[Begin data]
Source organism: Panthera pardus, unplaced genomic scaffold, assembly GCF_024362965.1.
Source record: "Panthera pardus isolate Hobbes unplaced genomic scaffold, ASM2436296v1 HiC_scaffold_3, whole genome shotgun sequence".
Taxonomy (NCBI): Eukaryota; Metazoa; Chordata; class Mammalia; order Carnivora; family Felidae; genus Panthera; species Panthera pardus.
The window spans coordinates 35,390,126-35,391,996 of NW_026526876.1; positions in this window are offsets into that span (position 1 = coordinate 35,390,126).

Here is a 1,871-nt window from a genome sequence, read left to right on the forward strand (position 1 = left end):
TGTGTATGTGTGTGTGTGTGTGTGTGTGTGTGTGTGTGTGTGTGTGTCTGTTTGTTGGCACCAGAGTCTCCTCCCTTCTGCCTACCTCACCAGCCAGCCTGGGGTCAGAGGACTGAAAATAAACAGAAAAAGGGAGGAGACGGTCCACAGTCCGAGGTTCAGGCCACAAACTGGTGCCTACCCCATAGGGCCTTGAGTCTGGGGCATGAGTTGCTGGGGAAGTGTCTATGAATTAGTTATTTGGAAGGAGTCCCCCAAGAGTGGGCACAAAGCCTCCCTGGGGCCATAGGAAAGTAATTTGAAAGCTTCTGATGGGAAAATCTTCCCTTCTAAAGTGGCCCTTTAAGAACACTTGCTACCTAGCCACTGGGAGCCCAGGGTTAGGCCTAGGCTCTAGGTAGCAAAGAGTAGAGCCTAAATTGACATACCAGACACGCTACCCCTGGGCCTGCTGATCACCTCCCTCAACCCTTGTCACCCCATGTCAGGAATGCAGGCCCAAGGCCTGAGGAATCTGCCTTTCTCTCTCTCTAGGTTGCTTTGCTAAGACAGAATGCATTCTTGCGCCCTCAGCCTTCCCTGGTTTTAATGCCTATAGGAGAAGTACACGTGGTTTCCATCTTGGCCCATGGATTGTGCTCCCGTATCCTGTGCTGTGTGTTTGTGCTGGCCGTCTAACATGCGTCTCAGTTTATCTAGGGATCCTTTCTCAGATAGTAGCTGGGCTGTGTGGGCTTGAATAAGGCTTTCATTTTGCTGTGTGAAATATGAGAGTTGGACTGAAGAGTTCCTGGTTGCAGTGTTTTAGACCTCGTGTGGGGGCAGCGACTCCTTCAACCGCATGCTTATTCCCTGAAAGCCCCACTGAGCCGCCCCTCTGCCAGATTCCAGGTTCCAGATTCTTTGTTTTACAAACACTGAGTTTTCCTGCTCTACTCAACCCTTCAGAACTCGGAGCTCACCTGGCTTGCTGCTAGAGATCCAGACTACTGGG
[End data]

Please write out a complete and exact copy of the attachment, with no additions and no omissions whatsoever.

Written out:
Source organism: Panthera pardus, unplaced genomic scaffold, assembly GCF_024362965.1.
Source record: "Panthera pardus isolate Hobbes unplaced genomic scaffold, ASM2436296v1 HiC_scaffold_3, whole genome shotgun sequence".
Taxonomy (NCBI): Eukaryota; Metazoa; Chordata; class Mammalia; order Carnivora; family Felidae; genus Panthera; species Panthera pardus.
The window spans coordinates 35,390,126-35,391,996 of NW_026526876.1; positions in this window are offsets into that span (position 1 = coordinate 35,390,126).

Here is a 1,871-nt window from a genome sequence, read left to right on the forward strand (position 1 = left end):
TGTGTATGTGTGTGTGTGTGTGTGTGTGTGTGTGTGTGTGTGTGTGTCTGTTTGTTGGCACCAGAGTCTCCTCCCTTCTGCCTACCTCACCAGCCAGCCTGGGGTCAGAGGACTGAAAATAAACAGAAAAAGGGAGGAGACGGTCCACAGTCCGAGGTTCAGGCCACAAACTGGTGCCTACCCCATAGGGCCTTGAGTCTGGGGCATGAGTTGCTGGGGAAGTGTCTATGAATTAGTTATTTGGAAGGAGTCCCCCAAGAGTGGGCACAAAGCCTCCCTGGGGCCATAGGAAAGTAATTTGAAAGCTTCTGATGGGAAAATCTTCCCTTCTAAAGTGGCCCTTTAAGAACACTTGCTACCTAGCCACTGGGAGCCCAGGGTTAGGCCTAGGCTCTAGGTAGCAAAGAGTAGAGCCTAAATTGACATACCAGACACGCTACCCCTGGGCCTGCTGATCACCTCCCTCAACCCTTGTCACCCCATGTCAGGAATGCAGGCCCAAGGCCTGAGGAATCTGCCTTTCTCTCTCTCTAGGTTGCTTTGCTAAGACAGAATGCATTCTTGCGCCCTCAGCCTTCCCTGGTTTTAATGCCTATAGGAGAAGTACACGTGGTTTCCATCTTGGCCCATGGATTGTGCTCCCGTATCCTGTGCTGTGTGTTTGTGCTGGCCGTCTAACATGCGTCTCAGTTTATCTAGGGATCCTTTCTCAGATAGTAGCTGGGCTGTGTGGGCTTGAATAAGGCTTTCATTTTGCTGTGTGAAATATGAGAGTTGGACTGAAGAGTTCCTGGTTGCAGTGTTTTAGACCTCGTGTGGGGGCAGCGACTCCTTCAACCGCATGCTTATTCCCTGAAAGCCCCACTGAGCCGCCCCTCTGCCAGATTCCAGGTTCCAGATTCTTTGTTTTACAAACACTGAGTTTTCCTGCTCTACTCAACCCTTCAGAACTCGGAGCTCACCTGGCTTGCTGCTAGAGATCCAGACTACTGGG